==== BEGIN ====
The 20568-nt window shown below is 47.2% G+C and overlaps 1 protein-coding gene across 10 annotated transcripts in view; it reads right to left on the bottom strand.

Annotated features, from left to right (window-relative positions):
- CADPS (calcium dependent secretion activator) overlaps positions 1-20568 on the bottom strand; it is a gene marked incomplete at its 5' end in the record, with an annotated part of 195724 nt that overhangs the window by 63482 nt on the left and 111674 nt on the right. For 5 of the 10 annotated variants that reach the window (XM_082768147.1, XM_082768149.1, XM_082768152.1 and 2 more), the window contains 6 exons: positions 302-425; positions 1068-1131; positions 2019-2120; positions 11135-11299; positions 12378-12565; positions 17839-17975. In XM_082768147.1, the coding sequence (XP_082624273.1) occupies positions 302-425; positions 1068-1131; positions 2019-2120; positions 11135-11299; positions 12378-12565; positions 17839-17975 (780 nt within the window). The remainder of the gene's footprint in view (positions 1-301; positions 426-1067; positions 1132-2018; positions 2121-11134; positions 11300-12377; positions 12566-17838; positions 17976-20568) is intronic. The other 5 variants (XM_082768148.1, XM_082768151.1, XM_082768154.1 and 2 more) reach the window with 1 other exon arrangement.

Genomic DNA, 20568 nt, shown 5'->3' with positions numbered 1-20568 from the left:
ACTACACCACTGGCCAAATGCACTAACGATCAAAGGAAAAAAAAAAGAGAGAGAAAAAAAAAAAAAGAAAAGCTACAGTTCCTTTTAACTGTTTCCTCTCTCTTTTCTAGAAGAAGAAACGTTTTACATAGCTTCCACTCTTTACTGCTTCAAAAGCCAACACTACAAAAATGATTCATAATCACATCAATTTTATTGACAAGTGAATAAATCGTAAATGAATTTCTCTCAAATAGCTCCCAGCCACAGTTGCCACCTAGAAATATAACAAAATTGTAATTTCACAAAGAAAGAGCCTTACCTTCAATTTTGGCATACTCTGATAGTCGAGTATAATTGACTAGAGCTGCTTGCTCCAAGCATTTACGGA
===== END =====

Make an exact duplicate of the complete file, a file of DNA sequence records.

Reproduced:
The 20568-nt window shown below is 47.2% G+C and overlaps 1 protein-coding gene across 10 annotated transcripts in view; it reads right to left on the bottom strand.

Annotated features, from left to right (window-relative positions):
- CADPS (calcium dependent secretion activator) overlaps positions 1-20568 on the bottom strand; it is a gene marked incomplete at its 5' end in the record, with an annotated part of 195724 nt that overhangs the window by 63482 nt on the left and 111674 nt on the right. For 5 of the 10 annotated variants that reach the window (XM_082768147.1, XM_082768149.1, XM_082768152.1 and 2 more), the window contains 6 exons: positions 302-425; positions 1068-1131; positions 2019-2120; positions 11135-11299; positions 12378-12565; positions 17839-17975. In XM_082768147.1, the coding sequence (XP_082624273.1) occupies positions 302-425; positions 1068-1131; positions 2019-2120; positions 11135-11299; positions 12378-12565; positions 17839-17975 (780 nt within the window). The remainder of the gene's footprint in view (positions 1-301; positions 426-1067; positions 1132-2018; positions 2121-11134; positions 11300-12377; positions 12566-17838; positions 17976-20568) is intronic. The other 5 variants (XM_082768148.1, XM_082768151.1, XM_082768154.1 and 2 more) reach the window with 1 other exon arrangement.

Genomic DNA, 20568 nt, shown 5'->3' with positions numbered 1-20568 from the left:
ACTACACCACTGGCCAAATGCACTAACGATCAAAGGAAAAAAAAAAGAGAGAGAAAAAAAAAAAAAGAAAAGCTACAGTTCCTTTTAACTGTTTCCTCTCTCTTTTCTAGAAGAAGAAACGTTTTACATAGCTTCCACTCTTTACTGCTTCAAAAGCCAACACTACAAAAATGATTCATAATCACATCAATTTTATTGACAAGTGAATAAATCGTAAATGAATTTCTCTCAAATAGCTCCCAGCCACAGTTGCCACCTAGAAATATAACAAAATTGTAATTTCACAAAGAAAGAGCCTTACCTTCAATTTTGGCATACTCTGATAGTCGAGTATAATTGACTAGAGCTGCTTGCTCCAAGCATTTACGGA